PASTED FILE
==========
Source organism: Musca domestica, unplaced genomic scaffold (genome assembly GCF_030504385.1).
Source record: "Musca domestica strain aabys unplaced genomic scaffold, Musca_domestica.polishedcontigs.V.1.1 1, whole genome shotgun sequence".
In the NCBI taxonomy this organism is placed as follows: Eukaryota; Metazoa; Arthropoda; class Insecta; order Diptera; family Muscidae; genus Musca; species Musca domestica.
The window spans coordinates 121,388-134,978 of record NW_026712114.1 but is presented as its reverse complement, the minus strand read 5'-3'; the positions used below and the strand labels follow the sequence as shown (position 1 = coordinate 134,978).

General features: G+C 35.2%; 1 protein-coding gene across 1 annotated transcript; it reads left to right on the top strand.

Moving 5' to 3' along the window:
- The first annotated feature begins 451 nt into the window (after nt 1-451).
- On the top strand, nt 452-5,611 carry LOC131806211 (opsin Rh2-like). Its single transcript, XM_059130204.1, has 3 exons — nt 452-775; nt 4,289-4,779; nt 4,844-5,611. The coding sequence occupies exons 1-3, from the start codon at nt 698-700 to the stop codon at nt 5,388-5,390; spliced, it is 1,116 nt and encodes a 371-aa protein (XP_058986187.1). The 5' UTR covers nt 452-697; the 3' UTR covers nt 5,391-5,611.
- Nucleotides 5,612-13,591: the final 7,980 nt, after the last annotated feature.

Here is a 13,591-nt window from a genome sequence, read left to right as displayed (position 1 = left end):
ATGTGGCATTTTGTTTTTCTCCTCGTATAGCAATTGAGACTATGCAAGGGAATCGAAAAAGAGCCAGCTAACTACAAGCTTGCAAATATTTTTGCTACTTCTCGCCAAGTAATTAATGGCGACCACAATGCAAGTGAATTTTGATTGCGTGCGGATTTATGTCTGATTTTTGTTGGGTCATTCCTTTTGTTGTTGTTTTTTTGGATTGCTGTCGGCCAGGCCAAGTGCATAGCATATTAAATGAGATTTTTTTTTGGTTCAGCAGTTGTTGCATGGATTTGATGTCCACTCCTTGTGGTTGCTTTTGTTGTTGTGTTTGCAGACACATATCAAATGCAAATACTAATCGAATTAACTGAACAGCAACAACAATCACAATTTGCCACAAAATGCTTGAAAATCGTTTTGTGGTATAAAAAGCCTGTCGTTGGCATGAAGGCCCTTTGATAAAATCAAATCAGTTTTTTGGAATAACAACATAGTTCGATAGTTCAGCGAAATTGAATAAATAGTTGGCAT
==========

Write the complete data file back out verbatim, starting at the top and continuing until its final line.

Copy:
Source organism: Musca domestica, unplaced genomic scaffold (genome assembly GCF_030504385.1).
Source record: "Musca domestica strain aabys unplaced genomic scaffold, Musca_domestica.polishedcontigs.V.1.1 1, whole genome shotgun sequence".
In the NCBI taxonomy this organism is placed as follows: Eukaryota; Metazoa; Arthropoda; class Insecta; order Diptera; family Muscidae; genus Musca; species Musca domestica.
The window spans coordinates 121,388-134,978 of record NW_026712114.1 but is presented as its reverse complement, the minus strand read 5'-3'; the positions used below and the strand labels follow the sequence as shown (position 1 = coordinate 134,978).

General features: G+C 35.2%; 1 protein-coding gene across 1 annotated transcript; it reads left to right on the top strand.

Moving 5' to 3' along the window:
- The first annotated feature begins 451 nt into the window (after nt 1-451).
- On the top strand, nt 452-5,611 carry LOC131806211 (opsin Rh2-like). Its single transcript, XM_059130204.1, has 3 exons — nt 452-775; nt 4,289-4,779; nt 4,844-5,611. The coding sequence occupies exons 1-3, from the start codon at nt 698-700 to the stop codon at nt 5,388-5,390; spliced, it is 1,116 nt and encodes a 371-aa protein (XP_058986187.1). The 5' UTR covers nt 452-697; the 3' UTR covers nt 5,391-5,611.
- Nucleotides 5,612-13,591: the final 7,980 nt, after the last annotated feature.

Here is a 13,591-nt window from a genome sequence, read left to right as displayed (position 1 = left end):
ATGTGGCATTTTGTTTTTCTCCTCGTATAGCAATTGAGACTATGCAAGGGAATCGAAAAAGAGCCAGCTAACTACAAGCTTGCAAATATTTTTGCTACTTCTCGCCAAGTAATTAATGGCGACCACAATGCAAGTGAATTTTGATTGCGTGCGGATTTATGTCTGATTTTTGTTGGGTCATTCCTTTTGTTGTTGTTTTTTTGGATTGCTGTCGGCCAGGCCAAGTGCATAGCATATTAAATGAGATTTTTTTTTGGTTCAGCAGTTGTTGCATGGATTTGATGTCCACTCCTTGTGGTTGCTTTTGTTGTTGTGTTTGCAGACACATATCAAATGCAAATACTAATCGAATTAACTGAACAGCAACAACAATCACAATTTGCCACAAAATGCTTGAAAATCGTTTTGTGGTATAAAAAGCCTGTCGTTGGCATGAAGGCCCTTTGATAAAATCAAATCAGTTTTTTGGAATAACAACATAGTTCGATAGTTCAGCGAAATTGAATAAATAGTTGGCAT